A scintillating crime thriller, set in the South Australian outback town of Cutters End. A mysterious death on New Year’s Eve 1989 leads to a shocking murder investigation 32 years later…
A desert highway. A remote town. A murder that won’t stay hidden.
New Year’s Eve, 1989. Eighteen-year-old Ingrid Mathers is hitchhiking her way to Alice Springs. Bored, hungover and separated from her friend Joanne, she accepts a lift to the remote town of Cutters End.
July 2021. Detective Sergeant Mark Ariti is seconded to a recently reopened case, one in which he has a personal connection. Three decades ago, a burnt and broken body was discovered in scrub off the Stuart Highway, 300km south of Cutters End. Though ultimately ruled an accidental death, many people – including a high-profile celebrity – are convinced it was murder.
When Mark’s interviews with the witnesses in the old case files go nowhere, he has no choice but to make the long journey up the highway to Cutters End.
And with the help of local Senior Constable Jagdeep Kaur, he soon learns that this death isn’t the only unsolved case that hangs over the town…
Published 17 August 2021| Publisher: Penguin Random House | RRP: AUD$32.99
My Blurb (4 / 5 stars)
Two nights ago, while I (in Sydney) was reading this book, I felt like some orange juice. So, I got myself a glass of orange juice with some ice. Just as finished my glass, the line I read was a thought by a South Australian protagonist;
Orange juice clinking with ice! he thought. Is it a Sydney thing?
A bit of a funny coincidence but one I can’t really answer that question because to me, it was a habit I picked up from hubby as he has ice with whatever drink he’s having. But I just made it seems like the answer is yes though, didn’t I?! Do you have ice with your orange juice? Are you a Sydneysider?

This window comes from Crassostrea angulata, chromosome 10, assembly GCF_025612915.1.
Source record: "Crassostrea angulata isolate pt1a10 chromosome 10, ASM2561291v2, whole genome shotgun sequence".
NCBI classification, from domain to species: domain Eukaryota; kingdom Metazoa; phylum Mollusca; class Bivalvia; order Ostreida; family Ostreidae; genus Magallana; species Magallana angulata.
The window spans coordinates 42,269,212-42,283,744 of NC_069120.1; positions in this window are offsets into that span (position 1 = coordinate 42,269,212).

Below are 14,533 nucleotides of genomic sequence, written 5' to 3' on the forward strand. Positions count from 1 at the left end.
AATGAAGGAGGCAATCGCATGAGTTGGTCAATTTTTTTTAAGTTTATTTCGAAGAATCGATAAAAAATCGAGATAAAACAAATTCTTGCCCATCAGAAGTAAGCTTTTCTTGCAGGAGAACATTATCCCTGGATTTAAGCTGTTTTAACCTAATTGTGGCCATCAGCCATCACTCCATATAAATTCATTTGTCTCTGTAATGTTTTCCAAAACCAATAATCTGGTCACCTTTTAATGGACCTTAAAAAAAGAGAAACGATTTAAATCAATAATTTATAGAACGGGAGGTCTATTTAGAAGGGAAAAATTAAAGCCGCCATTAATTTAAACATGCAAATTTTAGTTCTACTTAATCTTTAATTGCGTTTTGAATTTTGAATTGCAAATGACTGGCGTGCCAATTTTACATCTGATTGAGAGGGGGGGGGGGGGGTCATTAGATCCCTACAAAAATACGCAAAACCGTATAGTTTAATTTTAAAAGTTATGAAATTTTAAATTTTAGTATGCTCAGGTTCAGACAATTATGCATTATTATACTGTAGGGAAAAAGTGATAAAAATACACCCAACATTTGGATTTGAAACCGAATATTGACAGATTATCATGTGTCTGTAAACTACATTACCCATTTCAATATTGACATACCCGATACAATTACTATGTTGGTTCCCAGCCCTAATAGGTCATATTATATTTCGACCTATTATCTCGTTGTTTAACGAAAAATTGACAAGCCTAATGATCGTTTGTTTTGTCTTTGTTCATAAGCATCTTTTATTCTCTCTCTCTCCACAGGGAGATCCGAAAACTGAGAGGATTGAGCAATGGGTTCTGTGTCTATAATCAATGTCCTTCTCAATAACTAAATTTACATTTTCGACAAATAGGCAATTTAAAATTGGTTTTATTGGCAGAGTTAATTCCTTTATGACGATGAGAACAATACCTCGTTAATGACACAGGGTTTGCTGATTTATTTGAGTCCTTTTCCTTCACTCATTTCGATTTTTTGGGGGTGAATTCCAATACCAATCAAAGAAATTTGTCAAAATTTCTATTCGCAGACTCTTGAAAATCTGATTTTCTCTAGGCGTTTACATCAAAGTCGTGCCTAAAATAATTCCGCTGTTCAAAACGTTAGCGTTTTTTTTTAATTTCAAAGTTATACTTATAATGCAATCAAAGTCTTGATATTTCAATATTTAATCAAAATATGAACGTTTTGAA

As I drafted this review, I noticed that the description (which I copied from publisher’s website) read, July 2021, but in the book (chapter 2), it is actually October 2021. There was a reference in the book about it being post-covid where our protagonist can travel freely. And here I am, mid August 2021, in 8th week of Sydney’s lockdown and cannot foresee being able to travel anywhere by October either. Such a difficult period in writing & publishing, surely, when you can’t really pretend covid didn’t happen and yet, when do you set the period of your story?! Reckon they should have just set in October 2019 before the world went completely mad.
Our protagonist, Mark Ariti, is a detective with the South Australian police but he is in the middle of his long service leave when he was requested to take on a secondment due to a connection he had with a witness. This assignment took him on a lonely trip along Sturt Highway to interview witnesses and review old case files. Even as he slowly discovered the truth of this mysterious death, the question is what is justice?
While I appreciate Mark as a character as he contemplates aging, purpose in work, and just general philosophising of human nature as he investigates, I find that I’m rather sick of detective protagonists with marriage problems. The author did highlight this issue in the police force so while this is realism, I’m just over it.
Cutters End is a striking outback noir debut as it explores human nature; of secrecy, violence, and justice. It is easily a page turner even as I thought I knew the bad guy, I was completely off-based! So there is that twist on twist to look forward to. And to end with, a question you’d perpetually be asking yourself… what is justice? what would you do in his or her shoes?
My thanks to Penguin Random House for this paperback copy of book in exchange of my honest thoughts
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